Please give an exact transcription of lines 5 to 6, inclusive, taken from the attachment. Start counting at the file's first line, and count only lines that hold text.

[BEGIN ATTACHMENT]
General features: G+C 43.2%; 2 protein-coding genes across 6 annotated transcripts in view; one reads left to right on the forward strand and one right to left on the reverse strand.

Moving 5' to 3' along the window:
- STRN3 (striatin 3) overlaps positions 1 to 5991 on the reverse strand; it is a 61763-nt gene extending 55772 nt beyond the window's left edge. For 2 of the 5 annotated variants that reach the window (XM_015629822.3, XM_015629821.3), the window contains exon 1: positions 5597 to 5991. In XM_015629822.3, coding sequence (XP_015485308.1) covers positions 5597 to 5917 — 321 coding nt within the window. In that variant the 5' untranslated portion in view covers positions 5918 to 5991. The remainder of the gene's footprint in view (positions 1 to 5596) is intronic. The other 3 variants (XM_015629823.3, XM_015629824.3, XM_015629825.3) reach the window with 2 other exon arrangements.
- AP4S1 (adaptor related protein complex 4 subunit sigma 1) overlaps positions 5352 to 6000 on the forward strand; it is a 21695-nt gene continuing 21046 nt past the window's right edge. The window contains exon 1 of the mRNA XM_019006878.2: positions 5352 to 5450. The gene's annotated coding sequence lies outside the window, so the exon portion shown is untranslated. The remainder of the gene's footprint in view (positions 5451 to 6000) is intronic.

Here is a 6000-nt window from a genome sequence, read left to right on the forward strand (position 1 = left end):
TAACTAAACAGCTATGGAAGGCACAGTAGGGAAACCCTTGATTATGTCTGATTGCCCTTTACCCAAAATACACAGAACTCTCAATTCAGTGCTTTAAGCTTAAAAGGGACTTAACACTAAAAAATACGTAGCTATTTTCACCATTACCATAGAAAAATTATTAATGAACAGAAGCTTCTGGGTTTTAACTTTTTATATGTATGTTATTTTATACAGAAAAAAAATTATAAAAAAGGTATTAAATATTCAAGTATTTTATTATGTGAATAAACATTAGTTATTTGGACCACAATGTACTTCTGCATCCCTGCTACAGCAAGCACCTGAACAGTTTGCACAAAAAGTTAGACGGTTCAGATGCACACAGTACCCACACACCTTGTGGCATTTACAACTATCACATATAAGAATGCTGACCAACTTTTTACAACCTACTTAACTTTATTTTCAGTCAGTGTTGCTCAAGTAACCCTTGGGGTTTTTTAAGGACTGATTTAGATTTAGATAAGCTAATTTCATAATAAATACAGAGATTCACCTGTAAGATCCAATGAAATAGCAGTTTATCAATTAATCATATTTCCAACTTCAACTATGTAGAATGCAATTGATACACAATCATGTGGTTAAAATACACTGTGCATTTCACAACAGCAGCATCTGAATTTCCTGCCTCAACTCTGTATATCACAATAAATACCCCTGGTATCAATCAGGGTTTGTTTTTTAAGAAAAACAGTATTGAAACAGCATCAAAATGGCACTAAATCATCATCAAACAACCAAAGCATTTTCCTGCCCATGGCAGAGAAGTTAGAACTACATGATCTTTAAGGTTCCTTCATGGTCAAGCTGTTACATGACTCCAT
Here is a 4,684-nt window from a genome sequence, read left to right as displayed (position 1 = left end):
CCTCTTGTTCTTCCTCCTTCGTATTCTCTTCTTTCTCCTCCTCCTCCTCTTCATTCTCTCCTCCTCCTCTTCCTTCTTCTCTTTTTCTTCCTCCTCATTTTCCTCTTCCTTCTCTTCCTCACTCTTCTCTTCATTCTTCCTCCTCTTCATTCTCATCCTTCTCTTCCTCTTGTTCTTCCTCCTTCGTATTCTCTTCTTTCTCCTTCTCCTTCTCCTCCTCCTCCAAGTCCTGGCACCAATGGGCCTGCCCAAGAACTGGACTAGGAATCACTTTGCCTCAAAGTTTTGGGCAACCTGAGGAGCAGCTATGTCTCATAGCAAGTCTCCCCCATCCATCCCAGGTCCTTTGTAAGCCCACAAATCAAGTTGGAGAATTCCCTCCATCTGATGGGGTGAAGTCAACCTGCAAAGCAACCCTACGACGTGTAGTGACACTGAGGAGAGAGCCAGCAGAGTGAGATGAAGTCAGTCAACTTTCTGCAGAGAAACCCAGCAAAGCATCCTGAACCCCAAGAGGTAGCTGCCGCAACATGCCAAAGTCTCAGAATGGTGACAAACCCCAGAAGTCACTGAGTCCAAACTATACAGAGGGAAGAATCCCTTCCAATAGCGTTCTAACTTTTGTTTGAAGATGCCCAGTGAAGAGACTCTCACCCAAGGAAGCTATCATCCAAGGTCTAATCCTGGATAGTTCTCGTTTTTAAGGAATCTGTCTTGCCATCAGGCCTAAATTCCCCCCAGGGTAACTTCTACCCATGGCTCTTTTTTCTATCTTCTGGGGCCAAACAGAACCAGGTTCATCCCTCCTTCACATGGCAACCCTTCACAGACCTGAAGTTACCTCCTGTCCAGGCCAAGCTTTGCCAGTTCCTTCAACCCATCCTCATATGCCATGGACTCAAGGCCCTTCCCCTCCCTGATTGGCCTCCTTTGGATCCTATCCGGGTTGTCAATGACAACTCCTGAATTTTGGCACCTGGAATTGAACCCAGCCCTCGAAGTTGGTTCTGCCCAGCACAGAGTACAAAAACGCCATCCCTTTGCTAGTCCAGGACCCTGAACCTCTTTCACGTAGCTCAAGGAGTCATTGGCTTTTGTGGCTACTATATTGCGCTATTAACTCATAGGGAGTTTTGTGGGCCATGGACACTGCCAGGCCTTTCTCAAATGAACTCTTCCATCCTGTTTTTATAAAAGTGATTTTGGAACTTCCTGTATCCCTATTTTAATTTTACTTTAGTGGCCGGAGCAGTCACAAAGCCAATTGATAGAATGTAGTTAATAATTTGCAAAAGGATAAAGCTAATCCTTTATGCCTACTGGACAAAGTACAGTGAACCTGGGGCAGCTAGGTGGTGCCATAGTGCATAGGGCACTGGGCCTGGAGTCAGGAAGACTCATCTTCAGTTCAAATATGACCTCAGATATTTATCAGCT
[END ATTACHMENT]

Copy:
Here is a 6000-nt window from a genome sequence, read left to right on the forward strand (position 1 = left end):
TAACTAAACAGCTATGGAAGGCACAGTAGGGAAACCCTTGATTATGTCTGATTGCCCTTTACCCAAAATACACAGAACTCTCAATTCAGTGCTTTAAGCTTAAAAGGGACTTAACACTAAAAAATACGTAGCTATTTTCACCATTACCATAGAAAAATTATTAATGAACAGAAGCTTCTGGGTTTTAACTTTTTATATGTATGTTATTTTATACAGAAAAAAAATTATAAAAAAGGTATTAAATATTCAAGTATTTTATTATGTGAATAAACATTAGTTATTTGGACCACAATGTACTTCTGCATCCCTGCTACAGCAAGCACCTGAACAGTTTGCACAAAAAGTTAGACGGTTCAGATGCACACAGTACCCACACACCTTGTGGCATTTACAACTATCACATATAAGAATGCTGACCAACTTTTTACAACCTACTTAACTTTATTTTCAGTCAGTGTTGCTCAAGTAACCCTTGGGGTTTTTTAAGGACTGATTTAGATTTAGATAAGCTAATTTCATAATAAATACAGAGATTCACCTGTAAGATCCAATGAAATAGCAGTTTATCAATTAATCATATTTCCAACTTCAACTATGTAGAATGCAATTGATACACAATCATGTGGTTAAAATACACTGTGCATTTCACAACAGCAGCATCTGAATTTCCTGCCTCAACTCTGTATATCACAATAAATACCCCTGGTATCAATCAGGGTTTGTTTTTTAAGAAAAACAGTATTGAAACAGCATCAAAATGGCACTAAATCATCATCAAACAACCAAAGCATTTTCCTGCCCATGGCAGAGAAGTTAGAACTACATGATCTTTAAGGTTCCTTCATGGTCAAGCTGTTACATGACTCCAT